During the month of April, the Equine History Collective will be featuring posts related to the history of veterinary medicine. If you are interested in submitting a book review, let us know at equinehistory@gmail.com.

The bibliography below lists recent histories of veterinary medicine in English, with a focus on works at least partially devoted to equids. The list is by no means exhaustive, so if you have found certain books or articles to be especially helpful (including those in other languages), please add your comments below!

Adams, J. N. Pelagonius and Latin Veterinary Terminology in the Roman Empire. Leiden: Brill, 1995.

Alkhateeb Shehada, Housni. “Donkeys and Mules in Arabic Veterinary Sources from the Mamlūk Period (7th–10th/13th–16thCentury).” Al-Masaq 20, no. 2 (September 2008): 207–214. https://doi.org/10.1080/09503110802283424.

———. Mamluks and Animals: Veterinary Medicine in Medieval Islam. Leiden: Brill, 2012.

Brown, Karen and Daniel Gilfoyle, eds. Healing the Herds: Disease, Livestock Economies, and the Globalization of Veterinary Medicine. Athens, Ohio: Ohio University Press, 2010.

Buell, Paul D., Timothy May, and David Ramey. “Greek and Chinese Horse Medicine: Déjà vu All Over Again.” Sudhoffs Archiv 94, no. 1 (2010): 31–56. http://www.jstor.org/stable/20778426.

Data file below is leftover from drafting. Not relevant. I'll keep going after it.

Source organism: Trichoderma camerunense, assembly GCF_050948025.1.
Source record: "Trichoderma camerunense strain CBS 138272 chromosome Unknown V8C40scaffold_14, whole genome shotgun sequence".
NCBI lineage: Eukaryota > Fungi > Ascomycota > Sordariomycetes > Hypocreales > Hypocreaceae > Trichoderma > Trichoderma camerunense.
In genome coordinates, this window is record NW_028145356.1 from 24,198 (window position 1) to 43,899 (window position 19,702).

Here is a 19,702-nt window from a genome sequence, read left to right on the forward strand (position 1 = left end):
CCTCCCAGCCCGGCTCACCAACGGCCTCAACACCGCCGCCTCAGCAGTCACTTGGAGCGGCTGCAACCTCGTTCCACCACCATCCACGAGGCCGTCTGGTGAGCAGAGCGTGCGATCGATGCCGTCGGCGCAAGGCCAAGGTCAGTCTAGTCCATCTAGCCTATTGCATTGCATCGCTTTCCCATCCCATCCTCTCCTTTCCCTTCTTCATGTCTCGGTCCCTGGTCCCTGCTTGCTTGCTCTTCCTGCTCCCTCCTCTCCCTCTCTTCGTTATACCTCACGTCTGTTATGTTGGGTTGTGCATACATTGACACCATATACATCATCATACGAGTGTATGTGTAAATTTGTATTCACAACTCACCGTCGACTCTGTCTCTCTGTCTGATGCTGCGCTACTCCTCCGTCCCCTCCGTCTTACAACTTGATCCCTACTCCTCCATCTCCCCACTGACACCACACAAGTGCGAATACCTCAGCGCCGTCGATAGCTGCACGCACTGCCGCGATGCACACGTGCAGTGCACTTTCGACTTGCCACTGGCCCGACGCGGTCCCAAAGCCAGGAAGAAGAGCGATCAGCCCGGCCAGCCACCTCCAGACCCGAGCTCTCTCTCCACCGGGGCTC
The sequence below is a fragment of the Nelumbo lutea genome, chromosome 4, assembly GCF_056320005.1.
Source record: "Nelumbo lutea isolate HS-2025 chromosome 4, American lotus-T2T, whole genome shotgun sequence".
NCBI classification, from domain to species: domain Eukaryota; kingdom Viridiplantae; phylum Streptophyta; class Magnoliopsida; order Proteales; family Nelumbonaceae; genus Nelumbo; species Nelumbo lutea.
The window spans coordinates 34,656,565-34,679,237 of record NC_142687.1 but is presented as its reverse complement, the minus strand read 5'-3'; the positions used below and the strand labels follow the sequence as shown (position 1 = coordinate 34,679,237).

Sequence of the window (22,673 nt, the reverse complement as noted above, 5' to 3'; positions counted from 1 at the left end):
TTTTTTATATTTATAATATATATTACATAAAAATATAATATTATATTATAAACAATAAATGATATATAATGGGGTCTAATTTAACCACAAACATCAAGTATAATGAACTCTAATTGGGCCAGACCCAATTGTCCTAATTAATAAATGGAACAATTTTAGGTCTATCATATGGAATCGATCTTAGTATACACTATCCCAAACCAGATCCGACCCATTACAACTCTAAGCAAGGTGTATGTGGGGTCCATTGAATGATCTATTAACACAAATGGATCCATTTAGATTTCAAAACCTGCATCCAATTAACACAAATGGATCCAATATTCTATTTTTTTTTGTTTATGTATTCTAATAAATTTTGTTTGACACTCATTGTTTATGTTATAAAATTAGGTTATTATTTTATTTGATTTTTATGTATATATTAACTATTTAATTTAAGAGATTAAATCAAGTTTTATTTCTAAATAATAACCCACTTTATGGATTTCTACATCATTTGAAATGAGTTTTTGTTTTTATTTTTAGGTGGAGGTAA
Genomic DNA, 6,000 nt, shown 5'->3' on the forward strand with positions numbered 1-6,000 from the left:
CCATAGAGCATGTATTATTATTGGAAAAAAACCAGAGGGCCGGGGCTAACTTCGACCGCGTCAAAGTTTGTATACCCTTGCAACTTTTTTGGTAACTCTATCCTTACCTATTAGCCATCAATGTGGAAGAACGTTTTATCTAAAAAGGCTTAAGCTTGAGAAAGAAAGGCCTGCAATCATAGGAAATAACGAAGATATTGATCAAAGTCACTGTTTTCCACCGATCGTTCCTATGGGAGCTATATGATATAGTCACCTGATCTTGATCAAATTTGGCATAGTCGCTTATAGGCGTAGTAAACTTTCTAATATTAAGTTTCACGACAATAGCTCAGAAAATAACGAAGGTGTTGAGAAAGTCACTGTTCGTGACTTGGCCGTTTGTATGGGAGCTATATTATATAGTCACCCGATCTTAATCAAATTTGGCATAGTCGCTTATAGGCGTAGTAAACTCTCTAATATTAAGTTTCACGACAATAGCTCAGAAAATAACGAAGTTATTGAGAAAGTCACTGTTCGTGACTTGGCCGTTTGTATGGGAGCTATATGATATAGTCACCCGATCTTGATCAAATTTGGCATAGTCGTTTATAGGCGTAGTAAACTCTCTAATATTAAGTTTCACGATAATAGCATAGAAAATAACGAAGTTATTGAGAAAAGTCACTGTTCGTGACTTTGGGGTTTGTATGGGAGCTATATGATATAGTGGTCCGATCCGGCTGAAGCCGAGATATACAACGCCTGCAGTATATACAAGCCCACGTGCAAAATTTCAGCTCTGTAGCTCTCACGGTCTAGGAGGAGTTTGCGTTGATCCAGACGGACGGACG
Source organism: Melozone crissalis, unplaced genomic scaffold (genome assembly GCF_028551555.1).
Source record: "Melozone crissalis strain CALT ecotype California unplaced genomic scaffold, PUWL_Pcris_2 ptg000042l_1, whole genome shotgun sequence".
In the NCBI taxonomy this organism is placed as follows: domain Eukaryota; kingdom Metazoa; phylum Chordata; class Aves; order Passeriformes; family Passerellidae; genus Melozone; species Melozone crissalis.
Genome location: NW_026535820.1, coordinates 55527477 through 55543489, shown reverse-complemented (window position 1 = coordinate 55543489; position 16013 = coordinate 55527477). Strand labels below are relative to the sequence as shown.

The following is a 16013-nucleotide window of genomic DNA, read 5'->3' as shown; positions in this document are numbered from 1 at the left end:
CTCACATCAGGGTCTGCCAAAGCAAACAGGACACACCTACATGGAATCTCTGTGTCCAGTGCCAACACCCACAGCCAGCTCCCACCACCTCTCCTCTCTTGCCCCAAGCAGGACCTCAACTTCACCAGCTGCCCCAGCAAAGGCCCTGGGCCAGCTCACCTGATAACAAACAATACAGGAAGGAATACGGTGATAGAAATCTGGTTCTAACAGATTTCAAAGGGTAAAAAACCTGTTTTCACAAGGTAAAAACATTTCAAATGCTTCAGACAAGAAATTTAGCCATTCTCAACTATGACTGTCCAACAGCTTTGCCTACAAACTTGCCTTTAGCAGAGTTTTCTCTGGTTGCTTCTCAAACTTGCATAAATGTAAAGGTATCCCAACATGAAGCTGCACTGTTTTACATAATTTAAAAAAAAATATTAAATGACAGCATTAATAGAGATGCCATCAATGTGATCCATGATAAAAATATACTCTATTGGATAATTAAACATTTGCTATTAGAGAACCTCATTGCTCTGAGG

Curth, Louise Hill. The Care of Brute Beasts: A Social and Cultural Study of Veterinary Medicine in Early Modern England. Leiden: Brill, 2010.

———. ‘A plaine and easie waie to remedie a horse’: Equine Medicine in Early Modern England. Leiden: Brill, 2013.

Jones, Susan D. Valuing Animals: Veterinarians and their Patients in Modern America. Baltimore: Johns Hopkins University Press, 2003.

McCabe, Anne. A Byzantine Encyclopedia of Horse Medicine: The Sources, Compilation, and Transmission of the Hippiatrica. Oxford: Oxford University Press, 2007.

Michell, A. R., ed. History of the Healing Professions: Parallels between Veterinary and Medical History. Vol. 3 of The Advancement of Veterinary Science: The Bicentenary Symposium Series, edited by A. R. Michell. Wallingford: CAB International, 1993.

Mishra, Saurabh. Beastly Encounters of the Raj: Livelihoods, Livestock and Veterinary Health in North India, 1790–1920. Manchester: Manchester University Press, 2015.

Mitsuda, Tatsuya. “Entangled Histories: German Veterinary Medicine, c.1770–1900.” Medical History 61, no. 1 (January 2017): 25–47. https://doi.org/10.1017/mdh.2016.99.

Woods, Abigail. “From One Medicine to Two: The Evolving Relationship between Human and Veterinary Medicine in England, 1791–1835.” Bulletin of the History of Medicine 91, no. 3 (Fall 2017): 494–523. https://doi.org/10.1353/bhm.2017.0058.

Woods, Abigail and Stephen Matthews. “‘Little, if at all, Removed from the Illiterate Farrier or Cow-leech’: The English Veterinary Surgeon, c1860–1885, and the Campaign for Veterinary Reform.” Medical History 54, no. 1 (January 2010): 29–54. https://doi.org/10.1017/S0025727300004300.

 

CFP: Horses, Moving, September 25-27, Museum of Archaeology, University of Stavanger